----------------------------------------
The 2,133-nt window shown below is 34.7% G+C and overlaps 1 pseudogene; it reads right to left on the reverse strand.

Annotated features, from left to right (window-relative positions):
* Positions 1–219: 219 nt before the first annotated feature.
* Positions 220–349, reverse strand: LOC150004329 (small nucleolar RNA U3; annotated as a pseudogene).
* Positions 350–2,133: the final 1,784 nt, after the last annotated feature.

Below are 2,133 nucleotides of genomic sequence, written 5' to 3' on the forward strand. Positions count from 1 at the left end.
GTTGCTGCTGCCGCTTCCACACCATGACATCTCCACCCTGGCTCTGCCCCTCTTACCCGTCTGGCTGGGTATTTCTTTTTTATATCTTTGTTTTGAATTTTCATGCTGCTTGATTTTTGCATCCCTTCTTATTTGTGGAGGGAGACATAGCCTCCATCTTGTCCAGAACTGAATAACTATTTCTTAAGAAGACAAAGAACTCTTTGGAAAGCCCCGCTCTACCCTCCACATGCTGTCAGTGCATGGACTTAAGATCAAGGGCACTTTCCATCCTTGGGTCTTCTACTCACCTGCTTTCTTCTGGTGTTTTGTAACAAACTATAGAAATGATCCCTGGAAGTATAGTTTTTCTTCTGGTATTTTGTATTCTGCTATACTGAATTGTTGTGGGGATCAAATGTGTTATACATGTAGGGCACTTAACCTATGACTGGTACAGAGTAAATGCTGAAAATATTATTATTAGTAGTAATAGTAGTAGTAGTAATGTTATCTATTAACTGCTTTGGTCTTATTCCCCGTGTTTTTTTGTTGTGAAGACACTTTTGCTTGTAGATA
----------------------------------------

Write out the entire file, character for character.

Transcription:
The 2,133-nt window shown below is 34.7% G+C and overlaps 1 pseudogene; it reads right to left on the reverse strand.

Annotated features, from left to right (window-relative positions):
* Positions 1–219: 219 nt before the first annotated feature.
* Positions 220–349, reverse strand: LOC150004329 (small nucleolar RNA U3; annotated as a pseudogene).
* Positions 350–2,133: the final 1,784 nt, after the last annotated feature.

Below are 2,133 nucleotides of genomic sequence, written 5' to 3' on the forward strand. Positions count from 1 at the left end.
GTTGCTGCTGCCGCTTCCACACCATGACATCTCCACCCTGGCTCTGCCCCTCTTACCCGTCTGGCTGGGTATTTCTTTTTTATATCTTTGTTTTGAATTTTCATGCTGCTTGATTTTTGCATCCCTTCTTATTTGTGGAGGGAGACATAGCCTCCATCTTGTCCAGAACTGAATAACTATTTCTTAAGAAGACAAAGAACTCTTTGGAAAGCCCCGCTCTACCCTCCACATGCTGTCAGTGCATGGACTTAAGATCAAGGGCACTTTCCATCCTTGGGTCTTCTACTCACCTGCTTTCTTCTGGTGTTTTGTAACAAACTATAGAAATGATCCCTGGAAGTATAGTTTTTCTTCTGGTATTTTGTATTCTGCTATACTGAATTGTTGTGGGGATCAAATGTGTTATACATGTAGGGCACTTAACCTATGACTGGTACAGAGTAAATGCTGAAAATATTATTATTAGTAGTAATAGTAGTAGTAGTAATGTTATCTATTAACTGCTTTGGTCTTATTCCCCGTGTTTTTTTGTTGTGAAGACACTTTTGCTTGTAGATA